This fees-free transfer service usually has a good exchange rate, adds no 'load' and is only marginally worse than the best plastic. In addition, your money will usually arrive in the relevant account within five minutes. It works for 26 countries including the US, India, China, Germany and Australia (see a full list).

To avoid a £5/month fee, you must maintain an average monthly balance of £2,000 (or the equivalent in foreign currency), or be a Citibank Plus or Citigold holder (see Best Premier Current Accounts and Best Bank Accounts to compare).

Set up a Citibank Foreign Currency Deposit account. Unlike some of its other accounts, it has no monthly fee. As these aren't the market's top interest offerings (see Best Bank Accounts) it's worth grabbing one just for overseas payments and moving money into it from your normal account.

Then ask the recipient to open a Citibank account in their home country, though not all countries have fees-free banking as the UK does. It's also worth checking the exchange rate when converting anything except euro to dollar (and vice versa), as rates can creep down a little.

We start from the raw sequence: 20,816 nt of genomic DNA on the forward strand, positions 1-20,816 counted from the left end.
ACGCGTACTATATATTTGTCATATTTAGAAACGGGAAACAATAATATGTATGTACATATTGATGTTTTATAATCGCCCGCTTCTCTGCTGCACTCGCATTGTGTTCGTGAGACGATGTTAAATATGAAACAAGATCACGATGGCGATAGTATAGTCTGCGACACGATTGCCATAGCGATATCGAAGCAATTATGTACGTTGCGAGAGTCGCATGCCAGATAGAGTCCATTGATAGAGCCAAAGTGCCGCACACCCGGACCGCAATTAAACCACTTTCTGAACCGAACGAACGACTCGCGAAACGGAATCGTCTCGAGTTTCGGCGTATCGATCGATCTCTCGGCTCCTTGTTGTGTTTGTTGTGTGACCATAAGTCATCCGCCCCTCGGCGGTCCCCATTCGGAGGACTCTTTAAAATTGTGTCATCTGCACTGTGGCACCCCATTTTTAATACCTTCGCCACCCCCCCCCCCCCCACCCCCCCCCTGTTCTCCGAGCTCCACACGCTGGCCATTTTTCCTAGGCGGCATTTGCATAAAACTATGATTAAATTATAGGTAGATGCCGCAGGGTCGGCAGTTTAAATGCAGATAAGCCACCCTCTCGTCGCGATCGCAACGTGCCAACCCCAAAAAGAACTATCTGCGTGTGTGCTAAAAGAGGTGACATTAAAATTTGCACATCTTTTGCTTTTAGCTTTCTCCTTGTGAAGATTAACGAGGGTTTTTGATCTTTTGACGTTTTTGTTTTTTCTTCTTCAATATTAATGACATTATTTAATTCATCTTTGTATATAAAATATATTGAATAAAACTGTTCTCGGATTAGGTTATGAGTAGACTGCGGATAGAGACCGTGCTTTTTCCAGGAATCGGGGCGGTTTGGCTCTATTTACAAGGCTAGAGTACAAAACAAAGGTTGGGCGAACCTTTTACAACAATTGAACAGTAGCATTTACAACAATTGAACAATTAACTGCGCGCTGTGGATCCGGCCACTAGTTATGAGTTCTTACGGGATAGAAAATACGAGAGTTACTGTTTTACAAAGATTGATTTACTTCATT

Fees-free to your foreign account

A number of banks also have relationships that allow you to send money without a fee at good exchange rates. However, both the UK account, and the one in the country you are sending to, usually need to be in your name.

This means it's more useful if you have a second home abroad, for example, and need to pay bills, but less so for sending cash to friends and family.

  • To Spain. A few UK banks allow you to transfer from a UK to a Spanish account fees free. Halifax and Bank of Scotland transfer to Lloyds Bank International SAU accounts.

  • To India. If you open a State Bank of India UK Instant Access Savings Account and maintain a minimum balance of £500, you can send money to an Indian bank account via the SBI express remittance service.

  • USA, Hong Kong, and more. HSBC offers fees-free transfers to 36 countries, but you need its Premier bank account (to qualify for this account you need £50k savings or a £250k mortgage with HSBC, or £75k salary going into your HSBC Premier account).

  • Know any not here? If you know of another bank offering fees-free transfers to a specific country, please let us know.

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Online services for one-off small payments

A number of companies offer transfer payments over the internet, either through e-commerce systems or simply by moving your money into someone else's bank account, but the correct system depends on how much money you want to send.